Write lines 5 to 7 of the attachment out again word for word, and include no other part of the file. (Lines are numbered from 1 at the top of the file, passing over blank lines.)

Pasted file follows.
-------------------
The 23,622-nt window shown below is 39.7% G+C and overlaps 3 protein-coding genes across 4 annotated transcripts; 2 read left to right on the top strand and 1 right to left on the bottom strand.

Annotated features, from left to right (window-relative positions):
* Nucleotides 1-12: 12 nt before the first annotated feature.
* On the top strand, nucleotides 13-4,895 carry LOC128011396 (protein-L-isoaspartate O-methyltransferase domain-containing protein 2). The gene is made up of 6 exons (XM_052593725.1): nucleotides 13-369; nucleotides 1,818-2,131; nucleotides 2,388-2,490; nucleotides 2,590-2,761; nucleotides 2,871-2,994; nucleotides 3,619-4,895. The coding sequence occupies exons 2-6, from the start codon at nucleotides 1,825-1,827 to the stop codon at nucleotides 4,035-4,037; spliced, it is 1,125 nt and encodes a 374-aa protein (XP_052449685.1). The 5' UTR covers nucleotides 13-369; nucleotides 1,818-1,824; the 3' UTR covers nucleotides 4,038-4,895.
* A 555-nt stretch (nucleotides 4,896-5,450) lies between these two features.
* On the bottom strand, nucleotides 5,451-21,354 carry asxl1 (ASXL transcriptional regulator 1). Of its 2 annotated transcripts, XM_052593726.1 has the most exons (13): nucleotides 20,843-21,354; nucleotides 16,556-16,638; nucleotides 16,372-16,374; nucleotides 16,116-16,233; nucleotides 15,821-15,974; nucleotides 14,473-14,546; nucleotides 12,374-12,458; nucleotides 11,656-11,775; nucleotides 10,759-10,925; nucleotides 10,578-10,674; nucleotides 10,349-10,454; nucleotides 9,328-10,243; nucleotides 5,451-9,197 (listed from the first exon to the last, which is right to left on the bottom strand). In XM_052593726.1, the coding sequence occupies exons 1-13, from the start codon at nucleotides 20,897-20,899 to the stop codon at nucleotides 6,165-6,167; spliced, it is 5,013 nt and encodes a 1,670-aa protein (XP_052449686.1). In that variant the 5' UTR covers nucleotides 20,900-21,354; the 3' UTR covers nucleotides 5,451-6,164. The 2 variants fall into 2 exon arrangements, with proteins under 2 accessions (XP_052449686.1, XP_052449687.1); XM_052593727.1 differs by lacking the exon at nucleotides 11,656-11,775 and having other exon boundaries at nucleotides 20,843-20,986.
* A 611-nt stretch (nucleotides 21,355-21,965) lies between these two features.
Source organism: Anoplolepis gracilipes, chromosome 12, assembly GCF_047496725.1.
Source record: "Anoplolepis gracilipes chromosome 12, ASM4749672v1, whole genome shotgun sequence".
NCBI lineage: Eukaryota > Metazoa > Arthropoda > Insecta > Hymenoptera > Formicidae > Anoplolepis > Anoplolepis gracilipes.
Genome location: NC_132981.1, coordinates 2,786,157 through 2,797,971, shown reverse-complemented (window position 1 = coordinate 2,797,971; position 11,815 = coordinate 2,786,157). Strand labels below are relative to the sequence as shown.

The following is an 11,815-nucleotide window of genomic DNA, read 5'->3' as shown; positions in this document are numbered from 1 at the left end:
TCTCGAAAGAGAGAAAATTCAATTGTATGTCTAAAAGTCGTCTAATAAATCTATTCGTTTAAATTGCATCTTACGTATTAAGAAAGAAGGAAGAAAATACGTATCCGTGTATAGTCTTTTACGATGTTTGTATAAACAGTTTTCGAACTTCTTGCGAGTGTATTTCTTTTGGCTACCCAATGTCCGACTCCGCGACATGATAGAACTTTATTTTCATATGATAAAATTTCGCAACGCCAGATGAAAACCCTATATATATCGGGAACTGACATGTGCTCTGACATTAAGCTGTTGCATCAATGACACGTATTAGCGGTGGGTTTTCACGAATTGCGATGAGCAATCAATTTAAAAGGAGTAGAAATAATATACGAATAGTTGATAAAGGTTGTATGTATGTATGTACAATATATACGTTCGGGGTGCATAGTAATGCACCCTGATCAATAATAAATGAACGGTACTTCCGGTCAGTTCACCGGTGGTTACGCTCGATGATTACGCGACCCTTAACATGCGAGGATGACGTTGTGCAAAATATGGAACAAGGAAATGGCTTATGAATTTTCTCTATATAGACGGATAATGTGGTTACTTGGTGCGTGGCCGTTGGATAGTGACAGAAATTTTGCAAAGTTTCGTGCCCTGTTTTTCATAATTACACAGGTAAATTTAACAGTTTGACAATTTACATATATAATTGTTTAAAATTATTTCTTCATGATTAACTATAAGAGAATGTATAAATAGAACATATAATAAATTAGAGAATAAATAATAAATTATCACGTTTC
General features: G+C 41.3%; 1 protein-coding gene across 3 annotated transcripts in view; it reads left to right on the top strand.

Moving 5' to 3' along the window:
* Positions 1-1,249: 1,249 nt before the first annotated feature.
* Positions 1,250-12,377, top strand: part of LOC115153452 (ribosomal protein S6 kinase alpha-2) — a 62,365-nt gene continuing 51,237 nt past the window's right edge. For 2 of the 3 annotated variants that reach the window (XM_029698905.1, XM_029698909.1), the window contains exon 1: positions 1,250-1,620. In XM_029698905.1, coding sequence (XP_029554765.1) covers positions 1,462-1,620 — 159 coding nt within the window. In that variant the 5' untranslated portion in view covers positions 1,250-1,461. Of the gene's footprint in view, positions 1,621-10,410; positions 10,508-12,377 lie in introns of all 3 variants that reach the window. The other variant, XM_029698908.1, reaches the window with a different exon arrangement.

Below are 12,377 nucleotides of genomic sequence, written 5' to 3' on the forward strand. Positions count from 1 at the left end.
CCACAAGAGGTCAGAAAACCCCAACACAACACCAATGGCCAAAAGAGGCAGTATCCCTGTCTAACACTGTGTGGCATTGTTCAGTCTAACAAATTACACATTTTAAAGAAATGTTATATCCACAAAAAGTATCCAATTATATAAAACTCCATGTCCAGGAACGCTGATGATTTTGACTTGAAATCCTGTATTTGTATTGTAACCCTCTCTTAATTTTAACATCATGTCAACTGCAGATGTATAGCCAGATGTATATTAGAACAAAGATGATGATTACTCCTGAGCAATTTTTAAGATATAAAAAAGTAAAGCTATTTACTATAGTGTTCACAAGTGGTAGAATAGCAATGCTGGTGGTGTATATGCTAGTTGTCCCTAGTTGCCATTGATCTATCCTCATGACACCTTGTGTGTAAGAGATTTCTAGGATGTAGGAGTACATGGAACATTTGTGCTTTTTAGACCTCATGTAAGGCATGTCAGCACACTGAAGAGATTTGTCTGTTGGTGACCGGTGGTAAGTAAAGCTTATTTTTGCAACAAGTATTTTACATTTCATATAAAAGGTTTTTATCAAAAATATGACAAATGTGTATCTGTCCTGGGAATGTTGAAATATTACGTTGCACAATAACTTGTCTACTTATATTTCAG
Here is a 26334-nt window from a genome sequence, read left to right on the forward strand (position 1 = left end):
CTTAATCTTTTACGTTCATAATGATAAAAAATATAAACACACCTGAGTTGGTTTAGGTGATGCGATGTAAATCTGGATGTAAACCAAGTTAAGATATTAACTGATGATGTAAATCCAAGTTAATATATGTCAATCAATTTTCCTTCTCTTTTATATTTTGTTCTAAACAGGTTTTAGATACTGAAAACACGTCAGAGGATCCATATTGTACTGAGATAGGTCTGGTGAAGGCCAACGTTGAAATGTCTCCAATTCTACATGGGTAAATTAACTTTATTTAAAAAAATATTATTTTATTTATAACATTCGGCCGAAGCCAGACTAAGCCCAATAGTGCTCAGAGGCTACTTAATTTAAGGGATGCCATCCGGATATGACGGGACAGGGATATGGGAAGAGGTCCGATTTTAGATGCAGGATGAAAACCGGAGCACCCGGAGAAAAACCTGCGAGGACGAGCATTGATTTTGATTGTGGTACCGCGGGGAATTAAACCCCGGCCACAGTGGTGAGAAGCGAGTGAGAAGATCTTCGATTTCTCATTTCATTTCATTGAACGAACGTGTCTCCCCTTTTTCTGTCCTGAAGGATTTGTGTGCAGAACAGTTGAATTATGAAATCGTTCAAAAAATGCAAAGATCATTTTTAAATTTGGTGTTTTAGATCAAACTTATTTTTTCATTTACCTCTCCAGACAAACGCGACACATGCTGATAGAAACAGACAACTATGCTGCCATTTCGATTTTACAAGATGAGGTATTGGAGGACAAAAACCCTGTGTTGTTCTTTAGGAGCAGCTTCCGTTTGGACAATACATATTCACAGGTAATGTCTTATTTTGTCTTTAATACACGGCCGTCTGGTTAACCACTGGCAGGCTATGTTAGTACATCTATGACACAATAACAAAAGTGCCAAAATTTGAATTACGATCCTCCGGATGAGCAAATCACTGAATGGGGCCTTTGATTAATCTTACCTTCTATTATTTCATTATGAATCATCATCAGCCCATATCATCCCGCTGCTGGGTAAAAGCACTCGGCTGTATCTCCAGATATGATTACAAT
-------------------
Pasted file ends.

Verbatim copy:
* A 555-nt stretch (nucleotides 4,896-5,450) lies between these two features.
* On the bottom strand, nucleotides 5,451-21,354 carry asxl1 (ASXL transcriptional regulator 1). Of its 2 annotated transcripts, XM_052593726.1 has the most exons (13): nucleotides 20,843-21,354; nucleotides 16,556-16,638; nucleotides 16,372-16,374; nucleotides 16,116-16,233; nucleotides 15,821-15,974; nucleotides 14,473-14,546; nucleotides 12,374-12,458; nucleotides 11,656-11,775; nucleotides 10,759-10,925; nucleotides 10,578-10,674; nucleotides 10,349-10,454; nucleotides 9,328-10,243; nucleotides 5,451-9,197 (listed from the first exon to the last, which is right to left on the bottom strand). In XM_052593726.1, the coding sequence occupies exons 1-13, from the start codon at nucleotides 20,897-20,899 to the stop codon at nucleotides 6,165-6,167; spliced, it is 5,013 nt and encodes a 1,670-aa protein (XP_052449686.1). In that variant the 5' UTR covers nucleotides 20,900-21,354; the 3' UTR covers nucleotides 5,451-6,164. The 2 variants fall into 2 exon arrangements, with proteins under 2 accessions (XP_052449686.1, XP_052449687.1); XM_052593727.1 differs by lacking the exon at nucleotides 11,656-11,775 and having other exon boundaries at nucleotides 20,843-20,986.
* A 611-nt stretch (nucleotides 21,355-21,965) lies between these two features.